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Interview With Out-Going Climate Champion State Senator Fran Pavley

Senator Fran Pavley (D-Agoura Hills) addresses the media after the passage of S.B. 32 in August. She's flanked by Assemblymember Eduardo Garcia (D-Coachella), Governor Jerry Brown, and Senate President Pro Tem Kevin De Leon, from left. Image courtesy Fran Pavley's office.

Senator Fran Pavley (D-Agoura Hills) addresses the media after the passage of S.B. 32 in August. She’s flanked by Assemblymember Eduardo Garcia (D-Coachella), Governor Jerry Brown, and Senate President Pro Tem Kevin De Leon, from left. Image courtesy Fran Pavley’s office.

Senator Fran Pavley is one of the members of the California legislature who will, with the end of the 2015-2016 session next week, bring a close to her tenure there. Pavley served for six years in the Assembly and six years in the Senate, where she worked hard to find consensus on environmental and climate change policies.

Pavley had a very successful career in the legislature, passing numerous bills on issues ranging from the environment and energy efficiency to education and women’s health. Among her biggest—and most famous—accomplishments is A.B. 32, California’s landmark Global Warming Solutions Act, which created targets for reducing greenhouse gas emissions and set the stage for the state’s cap-and-trade system. She also wrote a followup bill, S.B. 32, which extended those targets beyond the fast-approaching original deadline of 2020. In addition, Pavley headed up a successful fight to win the unprecedented right for California to regulate greenhouse gas emissions from vehicles, and she wrote a bill that could help California finally create a rational, sustainable groundwater management policy.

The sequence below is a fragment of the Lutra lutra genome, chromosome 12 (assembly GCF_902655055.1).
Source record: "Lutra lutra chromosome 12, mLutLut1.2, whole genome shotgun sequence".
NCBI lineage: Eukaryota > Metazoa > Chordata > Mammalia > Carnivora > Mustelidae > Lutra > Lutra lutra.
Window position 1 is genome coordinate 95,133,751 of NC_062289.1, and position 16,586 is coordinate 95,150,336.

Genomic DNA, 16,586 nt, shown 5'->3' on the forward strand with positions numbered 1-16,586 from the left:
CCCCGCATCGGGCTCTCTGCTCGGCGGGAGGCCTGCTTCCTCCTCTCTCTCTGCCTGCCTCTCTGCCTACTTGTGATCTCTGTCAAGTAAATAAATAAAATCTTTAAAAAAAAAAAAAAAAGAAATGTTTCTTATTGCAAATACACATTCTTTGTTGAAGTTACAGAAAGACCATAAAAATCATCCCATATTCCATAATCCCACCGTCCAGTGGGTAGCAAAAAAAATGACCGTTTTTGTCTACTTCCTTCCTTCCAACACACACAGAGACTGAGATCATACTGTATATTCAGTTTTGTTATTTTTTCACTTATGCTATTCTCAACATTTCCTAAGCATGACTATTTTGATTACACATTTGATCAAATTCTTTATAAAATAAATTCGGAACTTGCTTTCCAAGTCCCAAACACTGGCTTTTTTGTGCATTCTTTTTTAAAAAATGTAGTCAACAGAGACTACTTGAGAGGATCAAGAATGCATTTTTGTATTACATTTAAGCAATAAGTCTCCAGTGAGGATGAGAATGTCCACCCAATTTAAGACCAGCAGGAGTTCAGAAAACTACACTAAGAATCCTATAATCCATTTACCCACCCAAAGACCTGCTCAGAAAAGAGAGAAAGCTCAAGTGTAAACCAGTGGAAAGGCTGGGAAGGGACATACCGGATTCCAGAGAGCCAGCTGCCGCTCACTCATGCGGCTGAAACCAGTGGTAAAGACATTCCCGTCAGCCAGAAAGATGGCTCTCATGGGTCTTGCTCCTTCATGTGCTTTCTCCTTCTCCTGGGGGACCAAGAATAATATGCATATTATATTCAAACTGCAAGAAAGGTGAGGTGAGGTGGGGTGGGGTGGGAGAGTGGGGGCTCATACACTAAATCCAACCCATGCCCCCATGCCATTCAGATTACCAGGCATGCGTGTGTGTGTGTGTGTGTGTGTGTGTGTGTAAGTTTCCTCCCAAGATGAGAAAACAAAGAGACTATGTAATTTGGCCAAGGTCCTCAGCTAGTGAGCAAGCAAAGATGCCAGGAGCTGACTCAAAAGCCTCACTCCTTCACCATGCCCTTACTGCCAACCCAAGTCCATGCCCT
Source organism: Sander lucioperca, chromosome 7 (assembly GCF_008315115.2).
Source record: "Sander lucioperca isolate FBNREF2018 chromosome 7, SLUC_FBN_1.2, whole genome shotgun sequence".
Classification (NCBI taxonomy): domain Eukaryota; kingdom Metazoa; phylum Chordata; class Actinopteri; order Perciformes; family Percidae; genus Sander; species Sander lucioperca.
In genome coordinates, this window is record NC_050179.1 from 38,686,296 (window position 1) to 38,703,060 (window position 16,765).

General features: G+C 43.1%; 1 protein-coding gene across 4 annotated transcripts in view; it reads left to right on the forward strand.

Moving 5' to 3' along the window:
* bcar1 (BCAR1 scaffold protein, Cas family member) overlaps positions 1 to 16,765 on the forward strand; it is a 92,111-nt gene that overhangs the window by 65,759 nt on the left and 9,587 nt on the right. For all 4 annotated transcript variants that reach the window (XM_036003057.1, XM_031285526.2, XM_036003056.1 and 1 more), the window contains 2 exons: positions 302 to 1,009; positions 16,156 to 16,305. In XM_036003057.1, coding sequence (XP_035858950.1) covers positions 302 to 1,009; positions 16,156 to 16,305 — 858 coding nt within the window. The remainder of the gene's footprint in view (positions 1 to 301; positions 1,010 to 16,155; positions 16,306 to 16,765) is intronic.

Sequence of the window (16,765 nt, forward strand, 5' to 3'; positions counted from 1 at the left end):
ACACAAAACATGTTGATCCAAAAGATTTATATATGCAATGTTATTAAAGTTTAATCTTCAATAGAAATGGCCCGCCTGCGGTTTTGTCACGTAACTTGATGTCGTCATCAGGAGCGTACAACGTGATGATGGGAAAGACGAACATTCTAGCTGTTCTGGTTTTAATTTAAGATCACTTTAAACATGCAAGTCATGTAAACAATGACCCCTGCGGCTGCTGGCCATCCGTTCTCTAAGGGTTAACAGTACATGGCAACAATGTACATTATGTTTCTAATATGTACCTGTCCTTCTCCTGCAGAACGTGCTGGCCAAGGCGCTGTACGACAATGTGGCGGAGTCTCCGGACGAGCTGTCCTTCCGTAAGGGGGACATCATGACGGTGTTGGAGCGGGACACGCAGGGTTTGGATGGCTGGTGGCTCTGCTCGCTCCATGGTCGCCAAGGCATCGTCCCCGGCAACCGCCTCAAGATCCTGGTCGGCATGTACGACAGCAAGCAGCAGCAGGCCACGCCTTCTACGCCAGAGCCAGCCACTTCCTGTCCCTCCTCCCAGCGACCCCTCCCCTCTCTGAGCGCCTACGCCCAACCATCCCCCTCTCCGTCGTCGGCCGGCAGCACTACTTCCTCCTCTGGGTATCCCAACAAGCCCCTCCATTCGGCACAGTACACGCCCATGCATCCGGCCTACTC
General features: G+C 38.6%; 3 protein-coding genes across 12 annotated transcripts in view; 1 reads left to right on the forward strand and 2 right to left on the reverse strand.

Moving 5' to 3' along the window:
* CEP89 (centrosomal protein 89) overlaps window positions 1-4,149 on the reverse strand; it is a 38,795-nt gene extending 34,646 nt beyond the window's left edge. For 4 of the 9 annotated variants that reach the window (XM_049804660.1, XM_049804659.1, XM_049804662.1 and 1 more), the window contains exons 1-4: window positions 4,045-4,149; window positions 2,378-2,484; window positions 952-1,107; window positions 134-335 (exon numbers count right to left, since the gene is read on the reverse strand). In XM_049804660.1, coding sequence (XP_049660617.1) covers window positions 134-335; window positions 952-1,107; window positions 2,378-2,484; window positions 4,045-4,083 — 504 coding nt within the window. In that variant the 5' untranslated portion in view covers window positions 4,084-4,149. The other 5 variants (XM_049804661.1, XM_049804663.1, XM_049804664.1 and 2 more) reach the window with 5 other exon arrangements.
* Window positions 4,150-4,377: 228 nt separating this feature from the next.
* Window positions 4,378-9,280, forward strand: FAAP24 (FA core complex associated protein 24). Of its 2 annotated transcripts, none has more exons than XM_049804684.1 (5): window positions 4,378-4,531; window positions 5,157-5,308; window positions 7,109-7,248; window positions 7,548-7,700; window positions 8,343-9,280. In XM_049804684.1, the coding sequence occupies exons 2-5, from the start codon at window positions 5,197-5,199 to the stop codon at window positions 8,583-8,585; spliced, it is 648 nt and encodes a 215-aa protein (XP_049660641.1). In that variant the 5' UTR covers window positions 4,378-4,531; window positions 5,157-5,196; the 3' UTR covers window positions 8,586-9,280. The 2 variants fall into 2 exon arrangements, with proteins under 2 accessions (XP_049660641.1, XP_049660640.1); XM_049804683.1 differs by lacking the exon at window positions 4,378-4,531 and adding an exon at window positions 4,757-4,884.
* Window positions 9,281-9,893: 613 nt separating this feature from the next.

Streetsblog talked with Senator Pavley about some of her accomplishments recently. There was a lot more we could have talked about, but we had to cut the conversation short so she could deliver a speech. The conversation below has been edited for length.

Senator Pavley started by talking about her groundwater management bill, because, she said, “It doesn’t get as much attention as all the climate things.” With a growing population—“We are at 39 million people, moving probably in the next ten to fifteen years up to 50 million people”—California can’t afford to ignore the problems inherent in its historical approach to water rights. “Water supply is certainly part of the discussion on how you strategically plan for that growth, along with transit along with other kinds of necessities.”

Besides, S.B. 1168 was, she said, one of the toughest bills she’d worked on. “It was complicated,” said Pavley, “and it wouldn’t have passed without a couple of things going on. One was record drought: 125 of our 515 basins were in severe overdraft, and in a drought sixty percent of California’s water supply comes from groundwater.”